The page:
Deacon Anglicized from the Gr. διάκονος, Lat. diaconus (usually derived from διά and κόνις, q. d. "one dusty from running;" but better from an obsolete διάκω, or διήκω, "to run," or hasten; kindred with διώκω, to pursue: hence, strictly, a runner, i.e. messenger, Buttmann, Lexil. 1:218- 221), a servant (as often rendered),
1. properly, of those who attend on guests or at a table, a waiter (Joh 2:5,9; so Polyb. 31:4, 5; Xenoph. Mem. 1:5, 2). Among the Greeks these διάκονοι were a higher class than the δοῦλοι, or slaves (Athen. 10, p. 192 b).
2. Generally, and with the name of the master or person served, a minister (as it is usually rendered in the N.T.) (Mt 20:26; Mt 23:11; Mr 9:35; Mr 10:43; so Xenoph. Cyr. 8:3, 8). Also an attendant of Christ, a disciple (Joh 12:26), of a king (Mt 22:13), and hence of God (Ro 13:4).
3. Specially, in relation to the Gospel and the Church, a minister or teacher
(a.) of the person for whom one ministers (1Co 3:5; 2Co 3:6; 2Co 6:4; 1Th 3:2; 2Co 11:23; Col 1:7; Eph 6:21: Col 4:7; Col 1:25; and, by antithesis, of Satan, 2Co 11:15).
(b.) Technically, an officer of the primitive Church, a deacon (Php 1:1; 1Ti 3:8,12; 1Ti 4:6; see Ac 6:1-6).
I. Deacons in the N.T. —
1. "The office described by this title appears in the N.T. as the correlative of ἐπίσκοπος, bishop or presbyter (q.v.). The two are mentioned together in Php 1:1; 1Ti 3:2,8. The union of the two in the Sept. of Isa 60:17, may have suggested both as fit titles for the officers of the Christian Church, or have led to the adoption of one after the other had been chosen on independent grounds. The coincidence, at all events, soon attracted notice, and was appealed to by Clement of Rome (1 Corinthians 42) as prophetic. Like most words of similar import, it appears to have been first used in its generic sense, implying subordinate activity (1Co 3:5) and afterwards to have gained a more defined connotation as applied to a distinct body of men in the Christian society."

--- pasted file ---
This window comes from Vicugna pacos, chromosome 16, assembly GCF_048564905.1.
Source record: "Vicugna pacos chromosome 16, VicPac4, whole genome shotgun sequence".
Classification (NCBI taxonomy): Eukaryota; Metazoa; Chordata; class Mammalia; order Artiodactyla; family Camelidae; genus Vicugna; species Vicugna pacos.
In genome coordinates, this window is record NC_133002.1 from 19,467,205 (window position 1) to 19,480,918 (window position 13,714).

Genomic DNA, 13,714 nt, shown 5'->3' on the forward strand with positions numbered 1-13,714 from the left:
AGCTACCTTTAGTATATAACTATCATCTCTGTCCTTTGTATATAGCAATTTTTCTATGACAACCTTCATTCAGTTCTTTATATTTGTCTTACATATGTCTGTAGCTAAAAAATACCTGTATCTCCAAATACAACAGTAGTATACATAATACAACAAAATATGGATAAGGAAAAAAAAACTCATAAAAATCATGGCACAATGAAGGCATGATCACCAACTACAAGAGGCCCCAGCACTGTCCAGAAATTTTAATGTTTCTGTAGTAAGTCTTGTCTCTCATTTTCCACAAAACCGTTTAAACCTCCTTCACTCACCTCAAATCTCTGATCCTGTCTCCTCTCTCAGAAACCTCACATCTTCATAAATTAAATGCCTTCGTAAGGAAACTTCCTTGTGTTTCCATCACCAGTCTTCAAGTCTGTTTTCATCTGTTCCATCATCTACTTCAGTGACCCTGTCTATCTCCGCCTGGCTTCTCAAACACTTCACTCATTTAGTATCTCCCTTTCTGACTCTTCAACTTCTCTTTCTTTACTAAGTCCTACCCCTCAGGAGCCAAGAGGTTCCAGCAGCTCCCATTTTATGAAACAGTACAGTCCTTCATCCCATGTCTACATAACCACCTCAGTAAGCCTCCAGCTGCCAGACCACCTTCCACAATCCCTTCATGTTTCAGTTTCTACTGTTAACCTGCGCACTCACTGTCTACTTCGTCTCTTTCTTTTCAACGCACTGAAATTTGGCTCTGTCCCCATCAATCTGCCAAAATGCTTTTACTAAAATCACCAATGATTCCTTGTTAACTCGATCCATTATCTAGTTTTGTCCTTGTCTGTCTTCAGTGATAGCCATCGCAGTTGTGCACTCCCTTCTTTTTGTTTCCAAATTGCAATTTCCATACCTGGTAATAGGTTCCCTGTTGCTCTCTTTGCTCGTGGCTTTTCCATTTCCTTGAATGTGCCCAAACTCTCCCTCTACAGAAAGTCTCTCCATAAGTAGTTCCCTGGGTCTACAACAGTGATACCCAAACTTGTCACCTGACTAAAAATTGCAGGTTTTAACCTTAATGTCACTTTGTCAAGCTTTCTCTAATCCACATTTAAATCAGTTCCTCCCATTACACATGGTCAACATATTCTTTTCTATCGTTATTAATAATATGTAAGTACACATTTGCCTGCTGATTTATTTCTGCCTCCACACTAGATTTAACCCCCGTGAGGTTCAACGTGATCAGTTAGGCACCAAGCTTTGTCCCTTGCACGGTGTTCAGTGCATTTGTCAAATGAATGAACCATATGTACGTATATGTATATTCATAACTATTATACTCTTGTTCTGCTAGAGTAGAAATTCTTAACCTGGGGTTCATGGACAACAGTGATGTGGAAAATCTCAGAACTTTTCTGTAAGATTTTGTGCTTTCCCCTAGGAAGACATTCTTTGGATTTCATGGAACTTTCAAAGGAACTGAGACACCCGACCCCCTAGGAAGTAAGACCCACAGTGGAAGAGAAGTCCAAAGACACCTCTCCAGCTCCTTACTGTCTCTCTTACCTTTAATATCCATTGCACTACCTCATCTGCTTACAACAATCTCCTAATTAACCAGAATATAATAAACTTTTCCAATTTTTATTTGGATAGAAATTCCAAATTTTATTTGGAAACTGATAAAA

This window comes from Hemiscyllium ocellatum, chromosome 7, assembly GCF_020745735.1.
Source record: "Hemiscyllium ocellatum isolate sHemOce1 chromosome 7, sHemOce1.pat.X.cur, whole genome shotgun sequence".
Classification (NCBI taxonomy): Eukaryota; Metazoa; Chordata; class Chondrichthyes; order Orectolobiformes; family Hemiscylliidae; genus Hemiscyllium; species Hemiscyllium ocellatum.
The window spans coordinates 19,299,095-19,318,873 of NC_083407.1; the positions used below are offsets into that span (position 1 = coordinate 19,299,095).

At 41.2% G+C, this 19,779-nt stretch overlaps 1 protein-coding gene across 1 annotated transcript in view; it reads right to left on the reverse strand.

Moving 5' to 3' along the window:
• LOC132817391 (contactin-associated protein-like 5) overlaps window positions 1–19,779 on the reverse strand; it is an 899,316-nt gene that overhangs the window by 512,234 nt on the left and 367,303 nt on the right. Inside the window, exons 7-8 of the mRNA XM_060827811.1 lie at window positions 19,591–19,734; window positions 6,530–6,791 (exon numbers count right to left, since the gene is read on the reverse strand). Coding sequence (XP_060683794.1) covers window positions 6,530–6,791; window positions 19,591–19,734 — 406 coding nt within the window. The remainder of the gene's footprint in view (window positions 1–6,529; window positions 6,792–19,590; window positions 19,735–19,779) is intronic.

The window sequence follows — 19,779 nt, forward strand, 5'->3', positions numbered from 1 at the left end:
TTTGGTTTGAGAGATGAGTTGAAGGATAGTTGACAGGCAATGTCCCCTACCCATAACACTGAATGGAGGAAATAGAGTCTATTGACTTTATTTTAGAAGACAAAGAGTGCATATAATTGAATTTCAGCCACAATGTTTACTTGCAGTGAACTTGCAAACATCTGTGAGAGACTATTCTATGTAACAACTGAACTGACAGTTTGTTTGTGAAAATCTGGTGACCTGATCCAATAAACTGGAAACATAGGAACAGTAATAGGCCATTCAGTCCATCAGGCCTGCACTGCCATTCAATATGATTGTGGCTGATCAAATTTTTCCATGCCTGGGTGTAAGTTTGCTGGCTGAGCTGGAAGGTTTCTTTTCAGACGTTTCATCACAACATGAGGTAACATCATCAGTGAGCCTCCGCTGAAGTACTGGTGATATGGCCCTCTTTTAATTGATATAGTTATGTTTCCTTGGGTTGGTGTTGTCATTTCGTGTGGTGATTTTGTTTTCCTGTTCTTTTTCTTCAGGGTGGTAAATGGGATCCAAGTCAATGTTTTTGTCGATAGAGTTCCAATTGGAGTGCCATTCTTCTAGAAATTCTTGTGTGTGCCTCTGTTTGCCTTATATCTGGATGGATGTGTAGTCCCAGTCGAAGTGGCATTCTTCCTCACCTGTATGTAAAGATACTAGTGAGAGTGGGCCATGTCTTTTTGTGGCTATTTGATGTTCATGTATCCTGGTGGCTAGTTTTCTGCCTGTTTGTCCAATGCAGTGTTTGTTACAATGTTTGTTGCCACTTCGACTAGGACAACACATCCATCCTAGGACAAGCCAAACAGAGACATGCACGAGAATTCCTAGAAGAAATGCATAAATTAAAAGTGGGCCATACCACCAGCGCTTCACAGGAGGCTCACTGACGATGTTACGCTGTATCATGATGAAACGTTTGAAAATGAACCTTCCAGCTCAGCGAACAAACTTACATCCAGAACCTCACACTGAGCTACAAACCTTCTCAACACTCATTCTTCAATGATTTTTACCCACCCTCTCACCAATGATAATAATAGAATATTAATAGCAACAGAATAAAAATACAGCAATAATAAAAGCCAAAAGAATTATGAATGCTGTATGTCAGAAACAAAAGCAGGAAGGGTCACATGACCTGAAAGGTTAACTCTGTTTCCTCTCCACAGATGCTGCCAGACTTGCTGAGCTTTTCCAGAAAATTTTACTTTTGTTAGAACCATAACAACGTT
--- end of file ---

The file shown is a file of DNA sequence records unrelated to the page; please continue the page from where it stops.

2. The origin of the office of deacon in the Church is usually supposed to be described in Ac 6:1-6. The Hellenistic Jews complained that "their widows were neglected in the daily ministrations." This neglect may be ascribed either to "the fact that their widows were not known, being as foreigners of a somewhat backward spirit, or possibly also to some jealousy existing between the proper Hebrews and their kindred from other lands. At first the apostles themselves, who had the charge also of the common fund (Ac 4:35,37; Ac 5:2), superintended this service, employing intermediate agents, young men of the congregation probably (Ac 5:6,10), who had given cause for the complaint now mentioned. In proportion, however, as the Church extended, the more impracticable did it become for them to give themselves to such outward concerns without wrong to their proper spiritual work. 'It is not reason,' said the twelve, 'that we should leave the Word of God and serve tables' — that is, superintend the daily love-feasts and the distribution of alms. In order, therefore, that they might give themselves wholly to prayer and the preaching of the Gospel, and to provide against wrong and dissatisfaction by a fixed regulation, they proposed the election of seven men of good report, full of the Holy Ghost and of prudence, for this particular service, and set them apart to it solemnly, after they had been chosen by the people, with prayer and the imposition of hands. In the Acts, indeed, these officers are styled simply οἱ ἑπτά, the seven (21:8), and not deacons that is, servants or helpers; but that this was their character we know, partly from the terms διακονία, διακονεῖν τραπέζαις, used of their office (Ac 6:1-2), and partly from almost universal exegetical tradition. (The ancient Church even held the sacred number seven in this case of obligatory. force; and at Rome, for example, there were still as late as the third century only seven deacons, although the number of presbyters amounted to forty)" (Schaff, Apostolic Church, § 134).